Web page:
Tuesday, October 28, 2014

Amgen reminder

Just a wee reminder that this column (and my Seeking Alpha columns) can make you money:

Amgen is around $155 as I write.

When I wrote Amgen (AMGN) Initial Buy on March 24, 2014, Amgen was at $121.28

When I wrote Amgen with Onyx Pharmaceuticals: Long Term Analysis September 4, 2013 Amgen was at $113.02.

And Amgen was under $100 before March 28, 2013.

Just as with small cap stocks, even with large cap stocks there can be reasons they get ignored by investors, providing an opportunity to make better-than-index returns if you do your homework and analysis right.

But be careful. While I have done really well with the stocks I own (on a % basis), that is despite occasionally making wrong calls. For instance, AMD and DNDN were risky bets that went awry for me this year.

I own Amgen and AMD stock today. I no longer own DNDN.

You can see all my stock notes & analysis starting at http://www.openicon/confsums/listcos.html

Wednesday, October 22, 2014

Illumina spectacular EPS growth

My analysis of Illumina was published today by Seeking Alpha:

Illumina Sequences Profits

Non-GAAP diluted EPS was $0.77, up 71% y/y.

But buy in at this point? Not my cup of tea. Congratulations to those who already owned ILMN.

You can see all my Illumina notes here.

It is a busy day for me, as is tomorrow. It probably won't be until at least Friday that I can write up an analysis of Intuitive Surgical (ISRG) and Biogen Idec (BIIB). They have something in common, aside from being biotechnology companies: they left an important detail out of their press release. Which is why it is important to listen to analyst conferences and read SEC documents.

Intuitive Surgical had to withdraw its surgical stapler from the market. They gave no details except that there were 3 incidents that led to the stop, and that they are being very conservative in their approach to the issue.

Biogen Idec announced its first Tecfidera (multiple sclerosis therapy) death from PML. This recalls the time in the past when the first deaths associated with Tysabri caused a train wreck. I first bought BIIB at that time, and am glad I did. But is this a buying opportunity? It isn't the same level of train wreck. Watch here or at Seeking Alpha for my analysis.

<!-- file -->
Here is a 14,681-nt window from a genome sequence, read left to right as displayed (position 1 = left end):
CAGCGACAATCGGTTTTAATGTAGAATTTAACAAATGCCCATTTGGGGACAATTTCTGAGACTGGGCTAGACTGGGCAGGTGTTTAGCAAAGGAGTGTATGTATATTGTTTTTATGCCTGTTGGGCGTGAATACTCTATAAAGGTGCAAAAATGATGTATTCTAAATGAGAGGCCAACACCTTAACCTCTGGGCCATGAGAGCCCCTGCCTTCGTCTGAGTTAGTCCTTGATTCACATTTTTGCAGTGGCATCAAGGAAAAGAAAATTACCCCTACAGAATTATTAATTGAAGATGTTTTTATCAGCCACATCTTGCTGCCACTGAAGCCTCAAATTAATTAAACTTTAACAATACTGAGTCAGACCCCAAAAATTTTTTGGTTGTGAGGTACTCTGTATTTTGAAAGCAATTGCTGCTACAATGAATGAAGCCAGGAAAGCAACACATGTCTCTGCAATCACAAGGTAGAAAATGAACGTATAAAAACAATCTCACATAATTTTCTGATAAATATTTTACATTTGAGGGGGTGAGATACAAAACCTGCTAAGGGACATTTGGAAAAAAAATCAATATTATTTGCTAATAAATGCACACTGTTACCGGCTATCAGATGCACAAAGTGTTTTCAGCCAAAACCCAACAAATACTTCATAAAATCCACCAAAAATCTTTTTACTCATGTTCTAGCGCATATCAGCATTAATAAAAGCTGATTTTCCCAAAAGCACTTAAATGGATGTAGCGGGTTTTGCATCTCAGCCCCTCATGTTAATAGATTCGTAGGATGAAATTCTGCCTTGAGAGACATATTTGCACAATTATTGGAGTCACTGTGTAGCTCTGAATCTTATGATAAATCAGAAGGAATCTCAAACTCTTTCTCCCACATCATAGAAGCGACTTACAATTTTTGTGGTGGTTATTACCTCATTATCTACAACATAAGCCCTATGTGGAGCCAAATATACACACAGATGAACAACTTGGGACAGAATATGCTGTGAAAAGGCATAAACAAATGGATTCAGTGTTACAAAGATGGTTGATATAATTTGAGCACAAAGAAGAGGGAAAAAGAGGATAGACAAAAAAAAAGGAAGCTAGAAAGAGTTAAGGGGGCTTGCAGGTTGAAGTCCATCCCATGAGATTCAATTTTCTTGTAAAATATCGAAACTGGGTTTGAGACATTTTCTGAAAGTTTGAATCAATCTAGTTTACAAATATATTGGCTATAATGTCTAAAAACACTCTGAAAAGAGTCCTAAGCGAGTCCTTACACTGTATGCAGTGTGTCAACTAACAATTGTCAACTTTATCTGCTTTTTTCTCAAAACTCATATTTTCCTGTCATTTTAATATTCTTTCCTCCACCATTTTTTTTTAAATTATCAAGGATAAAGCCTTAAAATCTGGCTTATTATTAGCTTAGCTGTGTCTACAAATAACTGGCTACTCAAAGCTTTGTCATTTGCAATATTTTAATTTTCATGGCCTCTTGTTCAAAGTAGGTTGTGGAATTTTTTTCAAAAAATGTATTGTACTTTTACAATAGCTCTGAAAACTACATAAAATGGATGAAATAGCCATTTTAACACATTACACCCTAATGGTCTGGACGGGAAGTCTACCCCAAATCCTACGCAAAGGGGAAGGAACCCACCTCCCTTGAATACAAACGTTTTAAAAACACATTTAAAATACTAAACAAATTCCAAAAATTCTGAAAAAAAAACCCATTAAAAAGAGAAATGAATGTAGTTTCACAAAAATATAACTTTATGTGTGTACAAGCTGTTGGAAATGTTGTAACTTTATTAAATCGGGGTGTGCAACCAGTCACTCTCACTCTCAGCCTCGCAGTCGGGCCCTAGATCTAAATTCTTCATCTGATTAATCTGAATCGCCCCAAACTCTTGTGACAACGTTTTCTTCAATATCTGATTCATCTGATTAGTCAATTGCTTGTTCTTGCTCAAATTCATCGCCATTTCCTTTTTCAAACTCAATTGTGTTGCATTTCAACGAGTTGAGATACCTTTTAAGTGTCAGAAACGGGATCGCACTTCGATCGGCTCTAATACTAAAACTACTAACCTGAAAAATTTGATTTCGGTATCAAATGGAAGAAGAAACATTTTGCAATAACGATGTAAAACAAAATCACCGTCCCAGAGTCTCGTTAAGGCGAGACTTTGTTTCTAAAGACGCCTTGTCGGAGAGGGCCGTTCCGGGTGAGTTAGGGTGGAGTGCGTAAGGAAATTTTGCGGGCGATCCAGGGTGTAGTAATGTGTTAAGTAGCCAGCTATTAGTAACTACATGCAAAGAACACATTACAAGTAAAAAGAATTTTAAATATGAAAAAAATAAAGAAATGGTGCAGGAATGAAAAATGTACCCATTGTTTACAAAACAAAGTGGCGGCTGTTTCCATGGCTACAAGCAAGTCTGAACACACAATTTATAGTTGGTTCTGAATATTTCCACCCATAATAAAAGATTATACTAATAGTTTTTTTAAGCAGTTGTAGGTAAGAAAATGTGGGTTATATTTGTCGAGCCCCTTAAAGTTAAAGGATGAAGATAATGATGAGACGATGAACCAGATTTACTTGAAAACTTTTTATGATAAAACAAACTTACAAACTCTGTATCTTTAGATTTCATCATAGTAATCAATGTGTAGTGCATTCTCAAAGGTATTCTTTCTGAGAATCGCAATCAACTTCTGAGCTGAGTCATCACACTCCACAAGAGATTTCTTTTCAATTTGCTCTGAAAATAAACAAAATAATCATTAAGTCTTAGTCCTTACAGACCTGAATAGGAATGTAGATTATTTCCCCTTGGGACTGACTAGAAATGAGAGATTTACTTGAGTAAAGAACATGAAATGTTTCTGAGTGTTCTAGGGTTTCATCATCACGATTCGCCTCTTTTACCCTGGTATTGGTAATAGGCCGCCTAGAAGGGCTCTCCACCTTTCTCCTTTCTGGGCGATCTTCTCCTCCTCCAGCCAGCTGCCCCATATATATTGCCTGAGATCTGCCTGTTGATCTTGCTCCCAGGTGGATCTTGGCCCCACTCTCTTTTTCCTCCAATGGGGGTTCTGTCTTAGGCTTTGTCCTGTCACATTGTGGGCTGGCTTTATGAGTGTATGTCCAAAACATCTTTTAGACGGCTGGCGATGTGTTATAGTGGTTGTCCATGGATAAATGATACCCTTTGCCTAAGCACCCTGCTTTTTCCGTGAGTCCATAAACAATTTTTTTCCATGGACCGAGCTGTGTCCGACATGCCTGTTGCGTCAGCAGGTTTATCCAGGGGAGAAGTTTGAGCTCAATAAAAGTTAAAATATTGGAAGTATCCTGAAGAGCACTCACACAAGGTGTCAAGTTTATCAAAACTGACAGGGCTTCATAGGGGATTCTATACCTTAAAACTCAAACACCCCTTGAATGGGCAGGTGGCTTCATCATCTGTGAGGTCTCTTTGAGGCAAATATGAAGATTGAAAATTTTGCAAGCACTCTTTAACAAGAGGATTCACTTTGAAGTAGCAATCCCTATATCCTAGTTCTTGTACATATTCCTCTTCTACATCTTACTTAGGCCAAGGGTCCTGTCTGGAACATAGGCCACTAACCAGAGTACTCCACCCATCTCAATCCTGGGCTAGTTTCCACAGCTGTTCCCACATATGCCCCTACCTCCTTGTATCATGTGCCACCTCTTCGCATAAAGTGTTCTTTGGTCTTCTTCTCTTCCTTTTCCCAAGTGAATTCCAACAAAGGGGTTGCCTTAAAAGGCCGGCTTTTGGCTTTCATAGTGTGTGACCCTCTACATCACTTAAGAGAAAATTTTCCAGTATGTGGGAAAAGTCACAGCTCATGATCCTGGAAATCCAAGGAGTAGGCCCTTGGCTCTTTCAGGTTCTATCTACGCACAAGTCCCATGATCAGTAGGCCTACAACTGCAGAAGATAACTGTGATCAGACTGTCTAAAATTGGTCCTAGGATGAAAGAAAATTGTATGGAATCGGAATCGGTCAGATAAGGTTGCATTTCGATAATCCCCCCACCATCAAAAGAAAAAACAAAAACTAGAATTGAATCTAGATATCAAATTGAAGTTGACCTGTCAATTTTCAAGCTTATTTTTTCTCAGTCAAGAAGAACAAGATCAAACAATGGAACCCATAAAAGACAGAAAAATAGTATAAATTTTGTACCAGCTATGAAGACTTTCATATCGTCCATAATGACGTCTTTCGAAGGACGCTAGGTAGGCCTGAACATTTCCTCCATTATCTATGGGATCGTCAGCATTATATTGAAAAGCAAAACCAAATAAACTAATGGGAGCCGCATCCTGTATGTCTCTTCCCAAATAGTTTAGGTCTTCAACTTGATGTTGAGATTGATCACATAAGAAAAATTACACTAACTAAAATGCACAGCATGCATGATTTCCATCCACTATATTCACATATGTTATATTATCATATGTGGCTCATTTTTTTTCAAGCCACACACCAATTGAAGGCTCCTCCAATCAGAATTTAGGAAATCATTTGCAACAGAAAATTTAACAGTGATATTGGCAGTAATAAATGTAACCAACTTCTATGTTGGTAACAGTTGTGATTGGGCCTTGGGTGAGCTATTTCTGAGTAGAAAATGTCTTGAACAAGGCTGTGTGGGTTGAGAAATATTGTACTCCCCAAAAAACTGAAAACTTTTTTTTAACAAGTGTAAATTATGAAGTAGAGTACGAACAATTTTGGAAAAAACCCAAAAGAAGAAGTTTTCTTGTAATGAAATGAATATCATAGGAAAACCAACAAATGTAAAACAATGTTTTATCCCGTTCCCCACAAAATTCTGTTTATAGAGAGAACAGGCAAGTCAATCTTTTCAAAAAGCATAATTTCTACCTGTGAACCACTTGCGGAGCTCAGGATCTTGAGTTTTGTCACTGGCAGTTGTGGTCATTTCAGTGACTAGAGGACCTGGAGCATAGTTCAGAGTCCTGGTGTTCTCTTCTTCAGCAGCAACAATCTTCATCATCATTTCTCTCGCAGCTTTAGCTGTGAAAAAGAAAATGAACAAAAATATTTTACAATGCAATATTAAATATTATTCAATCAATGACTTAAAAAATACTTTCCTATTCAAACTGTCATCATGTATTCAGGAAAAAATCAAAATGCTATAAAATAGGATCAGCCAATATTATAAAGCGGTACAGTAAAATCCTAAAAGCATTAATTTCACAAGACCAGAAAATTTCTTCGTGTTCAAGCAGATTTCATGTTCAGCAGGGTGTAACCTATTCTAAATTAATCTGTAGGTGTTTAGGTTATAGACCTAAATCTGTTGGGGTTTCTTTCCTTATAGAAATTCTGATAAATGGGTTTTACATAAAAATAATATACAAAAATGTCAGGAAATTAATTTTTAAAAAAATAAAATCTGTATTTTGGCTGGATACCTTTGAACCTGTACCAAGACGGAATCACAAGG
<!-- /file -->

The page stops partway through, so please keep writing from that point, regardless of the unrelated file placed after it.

Tomorrow I am covering quarter reports and analyst conferences by Celgene, Alexion, and Altera. A complete list of the stocks I cover, with links to my notes, is at Openicon.

Tuesday, October 21, 2014

AMD woes and wishes

I had an article published at Seeking Alpha about AMD's third quarter results and prospects:

AMD Seasonality Does Not Imply Failure

You can also see my notes on the Thursday, October 16 AMD analyst conference

AMD remains problematic. The company is the only competitor to Intel and Nvidia, and so keeps them from overcharging consumers. But the benefits to AMD investors have been non-existent for years. I own AMD stock, but it has been a serious drag on my portfolio.

One interesting thing about writing for Seeking Alpha is that AMD is the subject of intense interest there. This has to be because the online community recognizes AMD as one of the two PC CPU makers. So far (5 PM Pacific Time) there are 31 comments on the article. My typical article, which would be far more valuable to investors, gets just 3 to 5 comments. The first commenter is Ashraf Eassa, who I first saw as a Seeking Alpha writer, who had long pushed Intel and bashed AMD, and who graduated (if you can call it that) to be a regular columnist for Motley Fool. All I am saying is, based on a limited sample, that there is no correspondence between the number of comments at Seeking Alpha and the performance of the stock commented on.

This week and next week I will be covering mostly biotechnology stocks. Illumina reported record results yesterday, Intuitive Surgical reported earlier today, tomorrow morning Biogen Idec reports.

Sunday, October 19, 2014